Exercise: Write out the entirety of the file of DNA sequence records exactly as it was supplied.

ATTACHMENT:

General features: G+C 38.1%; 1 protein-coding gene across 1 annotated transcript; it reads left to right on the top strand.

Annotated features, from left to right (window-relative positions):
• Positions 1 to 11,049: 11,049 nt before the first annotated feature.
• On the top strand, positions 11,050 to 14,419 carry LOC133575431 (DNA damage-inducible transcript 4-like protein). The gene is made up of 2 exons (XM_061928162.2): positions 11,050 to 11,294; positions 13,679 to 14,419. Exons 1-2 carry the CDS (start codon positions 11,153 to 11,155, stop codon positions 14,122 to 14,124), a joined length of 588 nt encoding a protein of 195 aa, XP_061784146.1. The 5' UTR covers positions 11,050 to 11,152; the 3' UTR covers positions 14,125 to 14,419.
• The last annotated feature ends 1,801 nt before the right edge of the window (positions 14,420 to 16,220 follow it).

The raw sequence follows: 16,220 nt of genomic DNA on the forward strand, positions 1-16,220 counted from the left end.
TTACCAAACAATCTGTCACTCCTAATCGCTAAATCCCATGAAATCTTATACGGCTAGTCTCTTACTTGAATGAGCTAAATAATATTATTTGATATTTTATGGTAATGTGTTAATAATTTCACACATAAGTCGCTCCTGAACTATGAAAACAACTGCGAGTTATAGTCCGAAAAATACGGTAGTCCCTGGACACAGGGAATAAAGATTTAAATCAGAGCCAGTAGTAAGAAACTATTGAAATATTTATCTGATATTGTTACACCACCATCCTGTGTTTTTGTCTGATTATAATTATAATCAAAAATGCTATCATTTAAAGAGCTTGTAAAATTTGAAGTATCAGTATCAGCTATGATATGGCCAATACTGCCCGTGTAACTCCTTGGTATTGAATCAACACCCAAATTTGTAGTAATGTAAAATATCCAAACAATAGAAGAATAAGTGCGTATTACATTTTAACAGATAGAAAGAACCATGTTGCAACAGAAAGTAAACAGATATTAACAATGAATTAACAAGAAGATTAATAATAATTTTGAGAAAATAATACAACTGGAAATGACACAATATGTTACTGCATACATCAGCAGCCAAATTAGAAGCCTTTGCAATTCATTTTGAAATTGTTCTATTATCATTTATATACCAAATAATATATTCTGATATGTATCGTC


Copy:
General features: G+C 38.1%; 1 protein-coding gene across 1 annotated transcript; it reads left to right on the top strand.

Annotated features, from left to right (window-relative positions):
• Positions 1 to 11,049: 11,049 nt before the first annotated feature.
• On the top strand, positions 11,050 to 14,419 carry LOC133575431 (DNA damage-inducible transcript 4-like protein). The gene is made up of 2 exons (XM_061928162.2): positions 11,050 to 11,294; positions 13,679 to 14,419. Exons 1-2 carry the CDS (start codon positions 11,153 to 11,155, stop codon positions 14,122 to 14,124), a joined length of 588 nt encoding a protein of 195 aa, XP_061784146.1. The 5' UTR covers positions 11,050 to 11,152; the 3' UTR covers positions 14,125 to 14,419.
• The last annotated feature ends 1,801 nt before the right edge of the window (positions 14,420 to 16,220 follow it).

The raw sequence follows: 16,220 nt of genomic DNA on the forward strand, positions 1-16,220 counted from the left end.
TTACCAAACAATCTGTCACTCCTAATCGCTAAATCCCATGAAATCTTATACGGCTAGTCTCTTACTTGAATGAGCTAAATAATATTATTTGATATTTTATGGTAATGTGTTAATAATTTCACACATAAGTCGCTCCTGAACTATGAAAACAACTGCGAGTTATAGTCCGAAAAATACGGTAGTCCCTGGACACAGGGAATAAAGATTTAAATCAGAGCCAGTAGTAAGAAACTATTGAAATATTTATCTGATATTGTTACACCACCATCCTGTGTTTTTGTCTGATTATAATTATAATCAAAAATGCTATCATTTAAAGAGCTTGTAAAATTTGAAGTATCAGTATCAGCTATGATATGGCCAATACTGCCCGTGTAACTCCTTGGTATTGAATCAACACCCAAATTTGTAGTAATGTAAAATATCCAAACAATAGAAGAATAAGTGCGTATTACATTTTAACAGATAGAAAGAACCATGTTGCAACAGAAAGTAAACAGATATTAACAATGAATTAACAAGAAGATTAATAATAATTTTGAGAAAATAATACAACTGGAAATGACACAATATGTTACTGCATACATCAGCAGCCAAATTAGAAGCCTTTGCAATTCATTTTGAAATTGTTCTATTATCATTTATATACCAAATAATATATTCTGATATGTATCGTC